While investors and market participants may be excited about crypto assets such as stablecoins, Andrew Bailey, Governor of the Bank of England dampened their enthusiasm with a call to regulators across the globe to introduce standards that make them “safe and resilient” for the public.
Speaking at a Brookings Institution event, Bailey commented that if stablecoins were to gain traction as a means of payments, “they must have equivalent standards to those that are in place today for other forms of payment types and the forms of money transferred through them”.
He also added, that any stablecoin based on the pound that was launched in Britain should meet standards similar to those applied to banks. The issuer of such a coin would need to be based in the country.
Bailey said that existing regulatory requirements must be examined and updated where necessary in light of stablecoins and called for a clear G20 mandate for policy makers to refresh or clarify frameworks.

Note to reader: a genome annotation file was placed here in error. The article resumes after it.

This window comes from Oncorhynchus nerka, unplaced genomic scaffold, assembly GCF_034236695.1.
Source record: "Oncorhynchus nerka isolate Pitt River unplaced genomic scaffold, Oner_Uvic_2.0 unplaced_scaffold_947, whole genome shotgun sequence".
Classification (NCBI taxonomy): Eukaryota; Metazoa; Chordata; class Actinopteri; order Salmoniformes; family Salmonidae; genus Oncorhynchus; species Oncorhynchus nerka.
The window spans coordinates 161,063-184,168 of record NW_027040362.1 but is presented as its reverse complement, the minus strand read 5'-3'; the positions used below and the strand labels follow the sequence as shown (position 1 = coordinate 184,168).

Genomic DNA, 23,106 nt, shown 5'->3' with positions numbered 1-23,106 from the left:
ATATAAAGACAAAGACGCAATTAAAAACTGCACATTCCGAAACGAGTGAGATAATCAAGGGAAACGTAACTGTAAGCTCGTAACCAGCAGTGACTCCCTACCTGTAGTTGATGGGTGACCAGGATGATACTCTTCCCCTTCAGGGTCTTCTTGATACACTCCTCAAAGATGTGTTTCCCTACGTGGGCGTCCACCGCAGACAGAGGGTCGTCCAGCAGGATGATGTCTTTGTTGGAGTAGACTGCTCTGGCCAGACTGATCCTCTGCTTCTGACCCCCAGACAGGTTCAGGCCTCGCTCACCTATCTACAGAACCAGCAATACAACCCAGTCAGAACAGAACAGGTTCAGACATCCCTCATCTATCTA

He also pointed to the work being done by the G7 and Financial Stability Board, which conducted a consultation in April on the regulatory and supervisory challenges they present, with a final report due in October.
Stablecoins are a type of cryptocurrency that are pegged to the price of a fiat currency or a basket of assets, to try to limit their volatility. They are fairly niche but came into the limelight last year when Facebook unveiled its Libra stablecoins,
Central banks and financial regulators were concerned that Libra — planned as a stablecoin backed by a wide mixture of currencies and government debt — could destabilise monetary policy and facilitate money laundering, with some threatening to block it.
In April, the Geneva-based Libra Association, which will issue and govern the planned stablecoin, said it would offer stablecoins based on a still-undecided line-up of individual currencies, citing those based on the dollar, euro and sterling as possible examples.
While there are several obstacles, Bailey said there could be a future for stablecoins in terms of a currency for purchasing goods and services. He is less certain about bitcoin which has attracted a great deal of attention and money over the past ten years.
“Bitcoin has no connection to money at all…their value can fluctuate widely unsurprisingly,” he said. “They strike me as fundamentally unsuited to the world of payments where a certainty of value matters.